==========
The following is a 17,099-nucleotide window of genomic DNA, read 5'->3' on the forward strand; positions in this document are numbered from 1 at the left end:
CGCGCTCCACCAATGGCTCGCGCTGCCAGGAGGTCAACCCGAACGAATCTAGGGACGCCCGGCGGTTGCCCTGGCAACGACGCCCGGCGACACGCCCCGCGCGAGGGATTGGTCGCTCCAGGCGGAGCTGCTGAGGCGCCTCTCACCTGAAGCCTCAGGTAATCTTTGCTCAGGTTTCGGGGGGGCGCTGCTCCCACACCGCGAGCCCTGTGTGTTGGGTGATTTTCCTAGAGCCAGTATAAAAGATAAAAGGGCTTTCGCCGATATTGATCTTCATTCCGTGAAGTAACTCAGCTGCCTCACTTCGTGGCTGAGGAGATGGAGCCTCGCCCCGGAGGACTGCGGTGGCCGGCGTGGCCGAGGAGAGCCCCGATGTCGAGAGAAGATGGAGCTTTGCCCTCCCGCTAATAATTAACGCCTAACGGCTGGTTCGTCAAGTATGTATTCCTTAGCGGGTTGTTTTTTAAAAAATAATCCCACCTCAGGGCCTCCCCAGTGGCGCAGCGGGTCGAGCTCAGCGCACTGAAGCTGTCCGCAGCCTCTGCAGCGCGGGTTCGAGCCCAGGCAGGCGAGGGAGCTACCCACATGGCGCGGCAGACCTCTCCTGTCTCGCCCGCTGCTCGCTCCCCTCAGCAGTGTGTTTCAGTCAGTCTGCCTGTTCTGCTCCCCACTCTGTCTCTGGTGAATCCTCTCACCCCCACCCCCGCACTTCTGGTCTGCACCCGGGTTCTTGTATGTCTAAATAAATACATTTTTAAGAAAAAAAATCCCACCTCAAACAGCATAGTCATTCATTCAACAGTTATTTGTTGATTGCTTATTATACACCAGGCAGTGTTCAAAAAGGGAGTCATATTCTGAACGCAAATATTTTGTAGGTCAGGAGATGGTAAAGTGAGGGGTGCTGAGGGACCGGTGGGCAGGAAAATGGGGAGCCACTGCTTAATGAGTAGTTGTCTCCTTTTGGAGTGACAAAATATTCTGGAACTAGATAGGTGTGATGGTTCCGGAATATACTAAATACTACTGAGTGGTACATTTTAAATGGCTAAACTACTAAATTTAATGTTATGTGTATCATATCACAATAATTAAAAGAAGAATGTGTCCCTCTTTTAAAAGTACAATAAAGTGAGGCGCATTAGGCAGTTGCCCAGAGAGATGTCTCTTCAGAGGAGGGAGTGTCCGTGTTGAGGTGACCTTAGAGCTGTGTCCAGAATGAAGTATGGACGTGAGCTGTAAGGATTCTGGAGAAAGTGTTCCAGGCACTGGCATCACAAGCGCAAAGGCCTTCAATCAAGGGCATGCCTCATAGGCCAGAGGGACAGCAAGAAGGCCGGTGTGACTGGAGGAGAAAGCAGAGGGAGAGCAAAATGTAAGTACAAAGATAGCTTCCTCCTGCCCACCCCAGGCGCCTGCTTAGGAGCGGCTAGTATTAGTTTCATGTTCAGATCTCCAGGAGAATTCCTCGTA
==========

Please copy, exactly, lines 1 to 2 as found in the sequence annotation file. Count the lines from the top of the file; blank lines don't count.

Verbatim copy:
The following is a 17,099-nucleotide window of genomic DNA, read 5'->3' on the forward strand; positions in this document are numbered from 1 at the left end:
CGCGCTCCACCAATGGCTCGCGCTGCCAGGAGGTCAACCCGAACGAATCTAGGGACGCCCGGCGGTTGCCCTGGCAACGACGCCCGGCGACACGCCCCGCGCGAGGGATTGGTCGCTCCAGGCGGAGCTGCTGAGGCGCCTCTCACCTGAAGCCTCAGGTAATCTTTGCTCAGGTTTCGGGGGGGCGCTGCTCCCACACCGCGAGCCCTGTGTGTTGGGTGATTTTCCTAGAGCCAGTATAAAAGATAAAAGGGCTTTCGCCGATATTGATCTTCATTCCGTGAAGTAACTCAGCTGCCTCACTTCGTGGCTGAGGAGATGGAGCCTCGCCCCGGAGGACTGCGGTGGCCGGCGTGGCCGAGGAGAGCCCCGATGTCGAGAGAAGATGGAGCTTTGCCCTCCCGCTAATAATTAACGCCTAACGGCTGGTTCGTCAAGTATGTATTCCTTAGCGGGTTGTTTTTTAAAAAATAATCCCACCTCAGGGCCTCCCCAGTGGCGCAGCGGGTCGAGCTCAGCGCACTGAAGCTGTCCGCAGCCTCTGCAGCGCGGGTTCGAGCCCAGGCAGGCGAGGGAGCTACCCACATGGCGCGGCAGACCTCTCCTGTCTCGCCCGCTGCTCGCTCCCCTCAGCAGTGTGTTTCAGTCAGTCTGCCTGTTCTGCTCCCCACTCTGTCTCTGGTGAATCCTCTCACCCCCACCCCCGCACTTCTGGTCTGCACCCGGGTTCTTGTATGTCTAAATAAATACATTTTTAAGAAAAAAAATCCCACCTCAAACAGCATAGTCATTCATTCAACAGTTATTTGTTGATTGCTTATTATACACCAGGCAGTGTTCAAAAAGGGAGTCATATTCTGAACGCAAATATTTTGTAGGTCAGGAGATGGTAAAGTGAGGGGTGCTGAGGGACCGGTGGGCAGGAAAATGGGGAGCCACTGCTTAATGAGTAGTTGTCTCCTTTTGGAGTGACAAAATATTCTGGAACTAGATAGGTGTGATGGTTCCGGAATATACTAAATACTACTGAGTGGTACATTTTAAATGGCTAAACTACTAAATTTAATGTTATGTGTATCATATCACAATAATTAAAAGAAGAATGTGTCCCTCTTTTAAAAGTACAATAAAGTGAGGCGCATTAGGCAGTTGCCCAGAGAGATGTCTCTTCAGAGGAGGGAGTGTCCGTGTTGAGGTGACCTTAGAGCTGTGTCCAGAATGAAGTATGGACGTGAGCTGTAAGGATTCTGGAGAAAGTGTTCCAGGCACTGGCATCACAAGCGCAAAGGCCTTCAATCAAGGGCATGCCTCATAGGCCAGAGGGACAGCAAGAAGGCCGGTGTGACTGGAGGAGAAAGCAGAGGGAGAGCAAAATGTAAGTACAAAGATAGCTTCCTCCTGCCCACCCCAGGCGCCTGCTTAGGAGCGGCTAGTATTAGTTTCATGTTCAGATCTCCAGGAGAATTCCTCGTA